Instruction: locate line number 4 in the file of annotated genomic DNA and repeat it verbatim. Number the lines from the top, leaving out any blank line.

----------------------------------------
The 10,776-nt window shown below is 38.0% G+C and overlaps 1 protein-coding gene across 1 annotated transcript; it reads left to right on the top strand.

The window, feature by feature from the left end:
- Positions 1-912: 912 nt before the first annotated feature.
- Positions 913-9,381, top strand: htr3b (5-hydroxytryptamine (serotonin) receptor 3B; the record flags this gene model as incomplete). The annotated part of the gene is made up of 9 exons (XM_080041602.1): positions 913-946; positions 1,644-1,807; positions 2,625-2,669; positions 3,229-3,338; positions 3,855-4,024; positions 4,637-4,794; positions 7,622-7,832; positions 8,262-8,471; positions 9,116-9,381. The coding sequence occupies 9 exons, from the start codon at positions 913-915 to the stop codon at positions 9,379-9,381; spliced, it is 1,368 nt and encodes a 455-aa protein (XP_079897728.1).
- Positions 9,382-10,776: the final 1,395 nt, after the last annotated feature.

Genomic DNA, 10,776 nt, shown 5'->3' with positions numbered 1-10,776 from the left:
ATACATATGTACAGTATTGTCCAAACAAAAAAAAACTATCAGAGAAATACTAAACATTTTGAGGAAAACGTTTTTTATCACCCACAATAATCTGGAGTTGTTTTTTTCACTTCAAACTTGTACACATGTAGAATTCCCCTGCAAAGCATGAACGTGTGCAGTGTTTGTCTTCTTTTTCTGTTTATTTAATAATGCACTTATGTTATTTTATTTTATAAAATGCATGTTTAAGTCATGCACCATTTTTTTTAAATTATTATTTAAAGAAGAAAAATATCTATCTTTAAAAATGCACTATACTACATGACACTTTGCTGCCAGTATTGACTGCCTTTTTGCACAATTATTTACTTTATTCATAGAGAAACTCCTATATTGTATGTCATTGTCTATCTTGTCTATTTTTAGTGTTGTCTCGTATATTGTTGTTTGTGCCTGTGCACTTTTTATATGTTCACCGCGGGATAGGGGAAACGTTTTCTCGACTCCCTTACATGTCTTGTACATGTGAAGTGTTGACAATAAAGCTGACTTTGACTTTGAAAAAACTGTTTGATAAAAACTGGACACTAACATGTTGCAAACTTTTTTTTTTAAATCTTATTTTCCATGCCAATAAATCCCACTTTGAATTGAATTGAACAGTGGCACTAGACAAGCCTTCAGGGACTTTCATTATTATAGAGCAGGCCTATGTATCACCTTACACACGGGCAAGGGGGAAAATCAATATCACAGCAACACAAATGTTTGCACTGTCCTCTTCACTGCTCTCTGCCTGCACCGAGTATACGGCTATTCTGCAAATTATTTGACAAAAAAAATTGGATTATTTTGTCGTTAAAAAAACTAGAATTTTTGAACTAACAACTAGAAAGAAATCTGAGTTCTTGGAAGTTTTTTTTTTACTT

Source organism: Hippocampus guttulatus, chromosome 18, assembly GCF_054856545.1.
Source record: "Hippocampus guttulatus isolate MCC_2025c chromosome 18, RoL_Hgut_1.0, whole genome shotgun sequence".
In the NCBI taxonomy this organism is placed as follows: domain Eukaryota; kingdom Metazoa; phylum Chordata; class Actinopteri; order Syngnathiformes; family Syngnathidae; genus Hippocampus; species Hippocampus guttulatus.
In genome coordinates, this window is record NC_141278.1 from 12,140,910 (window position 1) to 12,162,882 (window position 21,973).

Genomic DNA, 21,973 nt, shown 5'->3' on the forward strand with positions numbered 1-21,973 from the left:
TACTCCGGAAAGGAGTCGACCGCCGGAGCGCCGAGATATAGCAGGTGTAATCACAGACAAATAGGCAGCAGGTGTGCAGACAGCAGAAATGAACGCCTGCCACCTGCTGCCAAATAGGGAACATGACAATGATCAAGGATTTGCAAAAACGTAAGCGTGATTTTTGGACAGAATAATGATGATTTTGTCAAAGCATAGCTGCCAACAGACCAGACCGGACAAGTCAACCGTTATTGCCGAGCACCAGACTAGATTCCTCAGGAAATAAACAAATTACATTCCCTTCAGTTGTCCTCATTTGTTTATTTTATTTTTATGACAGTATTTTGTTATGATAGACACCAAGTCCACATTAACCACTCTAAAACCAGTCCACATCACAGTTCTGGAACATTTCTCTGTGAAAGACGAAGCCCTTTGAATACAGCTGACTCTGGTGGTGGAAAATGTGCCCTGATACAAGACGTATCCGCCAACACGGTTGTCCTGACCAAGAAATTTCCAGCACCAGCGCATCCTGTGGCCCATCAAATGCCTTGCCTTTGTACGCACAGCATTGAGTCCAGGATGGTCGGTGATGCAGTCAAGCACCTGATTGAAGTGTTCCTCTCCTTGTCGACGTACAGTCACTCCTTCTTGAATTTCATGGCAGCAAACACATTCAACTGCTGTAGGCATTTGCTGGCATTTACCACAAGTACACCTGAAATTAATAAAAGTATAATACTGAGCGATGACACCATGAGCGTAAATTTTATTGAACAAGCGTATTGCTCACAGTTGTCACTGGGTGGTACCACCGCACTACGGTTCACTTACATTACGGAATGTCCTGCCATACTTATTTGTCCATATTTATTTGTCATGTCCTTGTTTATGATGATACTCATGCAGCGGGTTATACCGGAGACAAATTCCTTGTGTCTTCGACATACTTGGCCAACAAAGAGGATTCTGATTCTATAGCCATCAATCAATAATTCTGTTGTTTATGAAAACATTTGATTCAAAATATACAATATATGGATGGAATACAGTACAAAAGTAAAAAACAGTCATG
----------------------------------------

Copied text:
- Positions 913-9,381, top strand: htr3b (5-hydroxytryptamine (serotonin) receptor 3B; the record flags this gene model as incomplete). The annotated part of the gene is made up of 9 exons (XM_080041602.1): positions 913-946; positions 1,644-1,807; positions 2,625-2,669; positions 3,229-3,338; positions 3,855-4,024; positions 4,637-4,794; positions 7,622-7,832; positions 8,262-8,471; positions 9,116-9,381. The coding sequence occupies 9 exons, from the start codon at positions 913-915 to the stop codon at positions 9,379-9,381; spliced, it is 1,368 nt and encodes a 455-aa protein (XP_079897728.1).